The research grant provided to Hashimoto, a research fellow of the Japan Society for the Promotion of Science (JSPS) at that time, could be utilized at a destination of overseas study. She was also able to receive Ochanomizu University's overseas study grants. Being able to bring a "allowance" also helped lower the hurdle to studying abroad. Laboratories in the U.S. hire postdocs at minimum wage, but it will be easier for those labs to accept outside postdocs who can secure equivalent money themselves.
It took her about six months to get used to life in the U.S., but with many students from Asia in the laboratory, she could proceed with her research smoothly. She said, "There were researchers from many different countries, and I was able to experience research that I could not in Japan." It was supposed to be a one-year challenge, but she ended up spending a total of three years in California as a JSPS Research Fellow, although she was desperate for Ramen.
Combining the best of American and Japanese ways
During her postdoctoral life, she has been working on clarifying the pathogenic mechanism of frontotemporal dementia, one of the four major types of dementia. Patients of this type behave impulsively and become socially isolated. It is thought that the glial cells do not work correctly, which disrupts the surrounding environment and damages the neurons.
The candidate compound for the therapeutic drug is about to move onto the next stage, where a U.S. venture company will investigate its effectiveness. Hashimoto herself has decided to return to Japan to improve her career as a researcher. She plans to conduct a "lateral expansion," in which she will find out therapeutic effects of a different compound for frontotemporal dementia using the model cells she used for her research in the U.S. The drug for multiple sclerosis, which is known to be caused by a similar mechanism, may be effective.
She feels that in Japan, research is conducted in the direction of deeper understanding, for example, the in-depth pursuit of the function of a single protein. In contrast, U.S. research tends to expand horizontally, like to see if a single event occurs in other areas. By combining the best of the U.S. and the Japanese styles, Hashimoto is trying to develop her own unique way of conducting research.
Hashimoto hopes to share her experience as a postdoctoral researcher abroad with those who will aim to do the same in the future. When she started considering her study abroad, she often had to go through the process by herself because there were no senior graduate school students to consult with. But once in the U.S., she got a place to exchange information with other students from Japan and started to get some outlooks. She wishes to use her experience as a concrete example of utilizing support tailored to a researcher's stage.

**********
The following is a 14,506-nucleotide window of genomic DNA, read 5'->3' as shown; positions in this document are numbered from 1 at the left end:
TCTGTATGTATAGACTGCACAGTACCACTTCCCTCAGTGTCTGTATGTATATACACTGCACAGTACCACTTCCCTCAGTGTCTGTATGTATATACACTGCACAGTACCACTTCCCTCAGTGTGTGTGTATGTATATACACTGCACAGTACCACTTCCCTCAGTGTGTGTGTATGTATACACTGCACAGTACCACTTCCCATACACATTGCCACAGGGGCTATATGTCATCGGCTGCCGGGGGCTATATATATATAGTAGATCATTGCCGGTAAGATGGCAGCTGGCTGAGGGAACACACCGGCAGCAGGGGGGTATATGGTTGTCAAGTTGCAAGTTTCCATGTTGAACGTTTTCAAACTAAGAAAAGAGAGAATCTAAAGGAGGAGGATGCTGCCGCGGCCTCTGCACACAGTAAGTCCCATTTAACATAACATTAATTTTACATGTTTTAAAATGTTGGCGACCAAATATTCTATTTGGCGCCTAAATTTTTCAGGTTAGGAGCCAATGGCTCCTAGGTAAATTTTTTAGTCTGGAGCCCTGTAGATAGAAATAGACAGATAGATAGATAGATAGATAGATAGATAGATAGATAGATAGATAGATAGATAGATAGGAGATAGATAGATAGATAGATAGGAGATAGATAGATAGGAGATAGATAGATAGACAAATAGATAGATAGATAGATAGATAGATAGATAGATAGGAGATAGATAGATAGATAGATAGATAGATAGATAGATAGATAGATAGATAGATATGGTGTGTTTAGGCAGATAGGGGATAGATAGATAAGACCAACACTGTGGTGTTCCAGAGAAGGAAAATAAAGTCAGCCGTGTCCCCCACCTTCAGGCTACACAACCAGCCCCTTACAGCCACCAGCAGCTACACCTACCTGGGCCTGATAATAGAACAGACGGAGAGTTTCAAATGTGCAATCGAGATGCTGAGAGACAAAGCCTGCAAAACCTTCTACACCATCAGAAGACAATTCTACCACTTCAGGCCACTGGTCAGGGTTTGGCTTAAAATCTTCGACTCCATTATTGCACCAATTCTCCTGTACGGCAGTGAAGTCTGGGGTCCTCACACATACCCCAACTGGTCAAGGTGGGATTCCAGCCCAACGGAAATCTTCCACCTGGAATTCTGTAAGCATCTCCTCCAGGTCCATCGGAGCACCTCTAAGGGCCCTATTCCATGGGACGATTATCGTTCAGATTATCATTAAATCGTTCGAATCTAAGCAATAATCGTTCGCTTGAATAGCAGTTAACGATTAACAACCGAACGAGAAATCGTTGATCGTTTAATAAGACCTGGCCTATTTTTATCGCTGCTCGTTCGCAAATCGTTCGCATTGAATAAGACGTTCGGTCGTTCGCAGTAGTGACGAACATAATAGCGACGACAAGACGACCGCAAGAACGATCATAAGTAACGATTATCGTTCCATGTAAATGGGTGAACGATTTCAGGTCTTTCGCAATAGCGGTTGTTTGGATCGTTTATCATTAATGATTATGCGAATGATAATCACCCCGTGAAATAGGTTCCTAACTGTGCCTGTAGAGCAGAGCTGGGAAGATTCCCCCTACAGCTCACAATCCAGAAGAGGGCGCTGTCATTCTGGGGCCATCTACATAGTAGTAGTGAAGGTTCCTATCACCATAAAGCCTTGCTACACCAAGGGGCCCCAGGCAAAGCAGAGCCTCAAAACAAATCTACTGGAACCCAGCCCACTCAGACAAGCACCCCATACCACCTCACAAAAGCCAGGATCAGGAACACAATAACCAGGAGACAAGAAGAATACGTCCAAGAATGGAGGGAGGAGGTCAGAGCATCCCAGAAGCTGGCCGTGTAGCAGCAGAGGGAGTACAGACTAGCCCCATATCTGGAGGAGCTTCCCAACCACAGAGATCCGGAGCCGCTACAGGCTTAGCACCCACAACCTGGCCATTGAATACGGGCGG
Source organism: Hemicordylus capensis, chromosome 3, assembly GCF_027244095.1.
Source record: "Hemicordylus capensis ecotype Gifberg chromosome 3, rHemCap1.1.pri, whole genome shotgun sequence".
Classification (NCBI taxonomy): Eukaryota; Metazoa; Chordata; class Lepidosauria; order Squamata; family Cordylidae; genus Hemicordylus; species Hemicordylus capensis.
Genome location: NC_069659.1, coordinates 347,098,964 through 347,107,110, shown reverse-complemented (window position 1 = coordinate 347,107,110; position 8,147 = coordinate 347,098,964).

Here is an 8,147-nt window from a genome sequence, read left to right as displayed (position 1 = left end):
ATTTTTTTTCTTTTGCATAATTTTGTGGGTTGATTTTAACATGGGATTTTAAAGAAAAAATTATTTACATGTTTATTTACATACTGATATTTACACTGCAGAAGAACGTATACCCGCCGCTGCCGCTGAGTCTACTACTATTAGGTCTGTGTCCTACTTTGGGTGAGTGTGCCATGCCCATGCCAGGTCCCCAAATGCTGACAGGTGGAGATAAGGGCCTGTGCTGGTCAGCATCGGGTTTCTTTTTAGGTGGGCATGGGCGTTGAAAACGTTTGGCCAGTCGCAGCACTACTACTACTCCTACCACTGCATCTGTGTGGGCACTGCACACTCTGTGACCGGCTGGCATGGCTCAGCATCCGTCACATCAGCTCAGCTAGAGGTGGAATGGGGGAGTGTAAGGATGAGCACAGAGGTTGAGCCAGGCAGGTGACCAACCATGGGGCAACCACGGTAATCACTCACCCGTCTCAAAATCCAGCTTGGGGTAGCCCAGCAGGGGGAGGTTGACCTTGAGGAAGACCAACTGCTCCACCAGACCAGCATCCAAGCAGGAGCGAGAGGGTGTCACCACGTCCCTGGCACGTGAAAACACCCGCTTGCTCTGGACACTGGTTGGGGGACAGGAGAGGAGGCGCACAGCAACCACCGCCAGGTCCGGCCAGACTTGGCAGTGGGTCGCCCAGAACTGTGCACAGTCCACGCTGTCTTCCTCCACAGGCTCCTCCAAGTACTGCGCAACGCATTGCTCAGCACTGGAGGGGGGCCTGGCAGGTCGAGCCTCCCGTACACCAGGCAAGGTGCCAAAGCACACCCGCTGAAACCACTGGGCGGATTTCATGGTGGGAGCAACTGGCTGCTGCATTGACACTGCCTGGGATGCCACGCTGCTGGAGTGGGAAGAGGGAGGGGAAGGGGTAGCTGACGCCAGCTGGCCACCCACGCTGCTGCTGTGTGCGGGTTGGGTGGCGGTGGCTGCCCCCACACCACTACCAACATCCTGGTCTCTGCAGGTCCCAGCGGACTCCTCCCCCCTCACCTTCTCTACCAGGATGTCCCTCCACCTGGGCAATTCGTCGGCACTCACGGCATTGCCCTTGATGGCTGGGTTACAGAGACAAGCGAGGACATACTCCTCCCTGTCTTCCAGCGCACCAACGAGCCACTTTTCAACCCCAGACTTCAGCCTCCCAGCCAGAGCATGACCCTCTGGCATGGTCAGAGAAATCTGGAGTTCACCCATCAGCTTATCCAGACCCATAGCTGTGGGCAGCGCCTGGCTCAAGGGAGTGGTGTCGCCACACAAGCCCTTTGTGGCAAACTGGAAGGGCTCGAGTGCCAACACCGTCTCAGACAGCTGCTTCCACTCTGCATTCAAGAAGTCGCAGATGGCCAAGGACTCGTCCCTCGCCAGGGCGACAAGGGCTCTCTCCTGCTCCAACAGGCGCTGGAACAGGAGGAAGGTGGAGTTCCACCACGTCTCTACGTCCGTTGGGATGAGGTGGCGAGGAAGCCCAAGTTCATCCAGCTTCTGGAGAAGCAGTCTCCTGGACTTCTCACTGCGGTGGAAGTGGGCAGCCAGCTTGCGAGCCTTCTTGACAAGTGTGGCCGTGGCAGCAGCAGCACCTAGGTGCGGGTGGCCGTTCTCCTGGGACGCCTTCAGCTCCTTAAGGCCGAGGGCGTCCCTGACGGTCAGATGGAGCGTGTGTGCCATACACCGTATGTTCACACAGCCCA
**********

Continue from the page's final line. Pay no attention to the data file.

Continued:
Balancing life events and research is the key
In Japan, female researchers tend to be more affected by life events such as marriage, childbirth, and child-rearing than male researchers. Based on what she saw in the U.S., Hashimoto would like to consider what support is necessary for those female researchers who want to continue their research. Having realized that daily accumulation is essential for research, she thinks that a way to reduce "interruptions" might be the key.
She was surprised at the number of women in the doctoral program ― perhaps it's because UCSF has a nursing department. The U.S. may indeed be different from Japan. Men also take paternity leave, the practice of hiring babysitters is widespread, and there is an extensive financial support system for young researchers regardless of gender. Even so, she shows her eagerness to develop some ideas to improve the environment around her.
"Action is also important in research." Hashimoto, who is moving up one stage in her researcher career, looks back, saying that in addition to autonomy, taking action is also essential for a researcher. You have to think about how to proceed with your research on your own. It is you who builds up a hypothesis and proves it. Time passes if you hesitate, but if the goal you set is too high, you will have cold feet.
Hashimoto says that she was setting three levels of goals as her guideline: "High goals, goals that are reachable if you work a little harder, and goals that are achievable if you take action." It may be practical advice only she can give based on what she has noticed, for she didn't plan to be a researcher at first. As one of the "leaders in science and engineering," there are many things that Hashimoto can pass on to the next generation of researchers.
Editor's note: The application period for the "Program for Leading Graduate Schools" ended in 2013, and "Doctoral Program for World-leading Innovative & Smart Education" (JSPS) is currently in place.
＊1 Migakazuba: "Just as a jade or a mirror becomes brighter when it is polished, it is important to work hard at your studies every day without neglecting them."
Project Assistant Professor at Ochanomizu University Academic Production
Graduated from the Department of Biology, Faculty of Science, Ochanomizu University in 2013 and completed the Graduate School of Humanities and Sciences, Ochanomizu University in 2018. Ph.D. (Science). Currently a visiting researcher (postdoctoral fellow) at UCSF, U.S. She assumed her current position in March 2021.